The uptick in opioid deaths in Puerto Rico is a longer-term consequence of the damage wrought upon Puerto Rico by Hurricane Maria, which struck the U.S. territory in 2017. More than five dozen overdose-related deaths were reported in 2017, a seven-fold increase from the previous year. There were also over 600 fentanyl-related overdoses in 2017, though that’s just the official count.
A nurse who treats drug addicts in rural Puerto Rico told AP News that, based on her work experience, the real number is likely over triple the official count. Vargas Vidot, both a district senator and doctor who volunteers his time working in addiction medicine, shared his concern that the opioid epidemic in Puerto Rico has yet to be fully acknowledged. “I have never seen three to four deaths a week in just one neighborhood, in just one street … Everything changed immensely after Hurricane Maria.”
The program director of Intercambios, a needle exchange program, also observed an increase in overdoses following the storm and found that heroin has increasingly been laced with fentanyl. The Centers for Disease Control has found fentanyl to be far deadlier than heroin; nearly twice as many people die from overdoses tied to synthetic opioids like fentanyl than from heroin overdoses.
The DEA is aware that the official fatal overdose count is a far higher, but have little recourse to get an accurate count. According to the AP News report, Puerto Rican officials have been unable to keep a proper tally of the overdoses and overdose-related deaths, in part because of a lack of funding. The government missed a chance to apply for a large grant, a sum of nearly $8 million, that would have helped to fund the territory’s effort to manage a growing opioid crisis that the storm exacerbated.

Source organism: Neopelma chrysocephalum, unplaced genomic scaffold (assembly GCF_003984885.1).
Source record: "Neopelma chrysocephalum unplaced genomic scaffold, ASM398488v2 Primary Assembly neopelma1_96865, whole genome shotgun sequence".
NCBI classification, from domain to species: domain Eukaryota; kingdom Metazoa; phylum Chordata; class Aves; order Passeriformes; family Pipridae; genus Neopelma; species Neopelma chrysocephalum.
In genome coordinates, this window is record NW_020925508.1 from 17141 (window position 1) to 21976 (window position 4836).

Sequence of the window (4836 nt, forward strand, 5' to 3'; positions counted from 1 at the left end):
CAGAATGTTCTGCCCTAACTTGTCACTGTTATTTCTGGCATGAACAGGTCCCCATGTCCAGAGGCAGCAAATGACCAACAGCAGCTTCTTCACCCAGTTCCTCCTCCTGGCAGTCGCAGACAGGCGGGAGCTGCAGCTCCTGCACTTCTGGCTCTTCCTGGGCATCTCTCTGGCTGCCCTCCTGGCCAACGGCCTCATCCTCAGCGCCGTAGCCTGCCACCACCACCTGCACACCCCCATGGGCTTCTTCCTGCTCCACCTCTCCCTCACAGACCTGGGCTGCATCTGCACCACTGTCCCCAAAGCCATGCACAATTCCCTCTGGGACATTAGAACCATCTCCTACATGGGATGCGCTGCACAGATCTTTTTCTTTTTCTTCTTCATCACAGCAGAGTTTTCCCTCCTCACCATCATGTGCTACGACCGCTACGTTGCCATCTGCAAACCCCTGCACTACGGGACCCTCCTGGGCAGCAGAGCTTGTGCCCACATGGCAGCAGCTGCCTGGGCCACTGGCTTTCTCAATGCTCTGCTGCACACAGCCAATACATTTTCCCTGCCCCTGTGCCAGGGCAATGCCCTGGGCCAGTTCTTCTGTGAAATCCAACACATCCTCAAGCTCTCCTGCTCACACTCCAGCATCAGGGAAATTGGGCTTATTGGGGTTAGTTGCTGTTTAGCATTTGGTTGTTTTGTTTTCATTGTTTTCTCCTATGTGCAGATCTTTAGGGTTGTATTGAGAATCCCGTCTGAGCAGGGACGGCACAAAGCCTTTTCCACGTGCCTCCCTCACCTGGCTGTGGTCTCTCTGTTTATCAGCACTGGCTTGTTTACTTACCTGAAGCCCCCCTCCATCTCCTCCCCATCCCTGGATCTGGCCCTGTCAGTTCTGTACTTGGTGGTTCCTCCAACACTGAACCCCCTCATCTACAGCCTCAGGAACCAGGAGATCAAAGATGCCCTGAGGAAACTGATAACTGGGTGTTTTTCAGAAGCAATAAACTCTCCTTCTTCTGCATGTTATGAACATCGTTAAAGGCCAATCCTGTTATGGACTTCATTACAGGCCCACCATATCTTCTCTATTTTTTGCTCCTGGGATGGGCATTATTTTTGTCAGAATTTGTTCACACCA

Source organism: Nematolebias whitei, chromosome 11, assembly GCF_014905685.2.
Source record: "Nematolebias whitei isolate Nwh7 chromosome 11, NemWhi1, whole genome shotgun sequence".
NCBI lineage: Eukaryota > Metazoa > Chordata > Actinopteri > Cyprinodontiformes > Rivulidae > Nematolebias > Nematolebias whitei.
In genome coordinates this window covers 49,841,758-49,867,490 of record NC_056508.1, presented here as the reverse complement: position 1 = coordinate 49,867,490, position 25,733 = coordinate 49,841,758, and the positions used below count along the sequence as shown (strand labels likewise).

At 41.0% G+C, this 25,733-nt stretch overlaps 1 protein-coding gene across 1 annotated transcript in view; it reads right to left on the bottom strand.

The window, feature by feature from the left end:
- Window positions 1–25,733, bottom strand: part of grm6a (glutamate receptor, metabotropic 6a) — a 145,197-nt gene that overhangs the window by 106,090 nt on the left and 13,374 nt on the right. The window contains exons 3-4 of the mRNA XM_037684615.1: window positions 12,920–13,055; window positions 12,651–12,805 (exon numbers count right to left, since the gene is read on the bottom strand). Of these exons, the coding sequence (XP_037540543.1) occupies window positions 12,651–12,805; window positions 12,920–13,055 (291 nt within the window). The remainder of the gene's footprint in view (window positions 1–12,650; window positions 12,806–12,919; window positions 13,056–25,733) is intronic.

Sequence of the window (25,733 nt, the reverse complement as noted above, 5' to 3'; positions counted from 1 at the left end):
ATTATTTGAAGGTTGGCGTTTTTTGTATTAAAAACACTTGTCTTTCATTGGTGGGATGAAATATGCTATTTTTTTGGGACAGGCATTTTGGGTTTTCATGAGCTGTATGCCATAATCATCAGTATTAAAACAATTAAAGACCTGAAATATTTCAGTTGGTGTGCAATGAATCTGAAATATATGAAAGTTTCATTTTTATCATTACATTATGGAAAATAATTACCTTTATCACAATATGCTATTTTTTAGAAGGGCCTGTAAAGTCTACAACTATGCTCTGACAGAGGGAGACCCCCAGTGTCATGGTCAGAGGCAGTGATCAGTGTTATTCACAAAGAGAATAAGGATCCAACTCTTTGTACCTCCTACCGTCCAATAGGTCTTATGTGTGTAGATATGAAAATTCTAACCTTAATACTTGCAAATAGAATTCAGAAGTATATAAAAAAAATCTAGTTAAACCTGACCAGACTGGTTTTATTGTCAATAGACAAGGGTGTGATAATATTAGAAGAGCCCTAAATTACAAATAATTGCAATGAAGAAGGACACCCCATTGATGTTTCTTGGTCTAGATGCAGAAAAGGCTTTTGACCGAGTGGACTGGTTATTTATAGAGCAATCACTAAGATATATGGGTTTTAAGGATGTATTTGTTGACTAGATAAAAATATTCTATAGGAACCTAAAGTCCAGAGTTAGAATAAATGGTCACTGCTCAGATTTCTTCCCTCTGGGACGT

Despair and Chaos Behind Spike in Overdose-Related Fatalities
This isn’t the first time that officials have vastly underestimated death tolls in Puerto Rico. In the immediate aftermath of Hurricane Maria, the official federal death toll was 64 — a number that did not do justice to the devastation that the storm wreaked on the island; it was abundantly clear that many more lives were lost than that. A study released by George Washington University last fall put the number of storm-related deaths in the thousands, a count that appropriately included storm-related deaths linked to power outages, water contamination, and lack of healthcare, among other immediate dangers that the community faced due to storm damage.
Some of these very same issues are tied to the growing opioid crisis on the island. Vargas cited a shortage in heroin imports, bureaucratic chaos, anxiety, and lapses in healthcare as catalysts behind the sudden increase in prescription opioid abuse. An inaccurate death toll will only serve to slow any action that the government might eventually take to address the matter.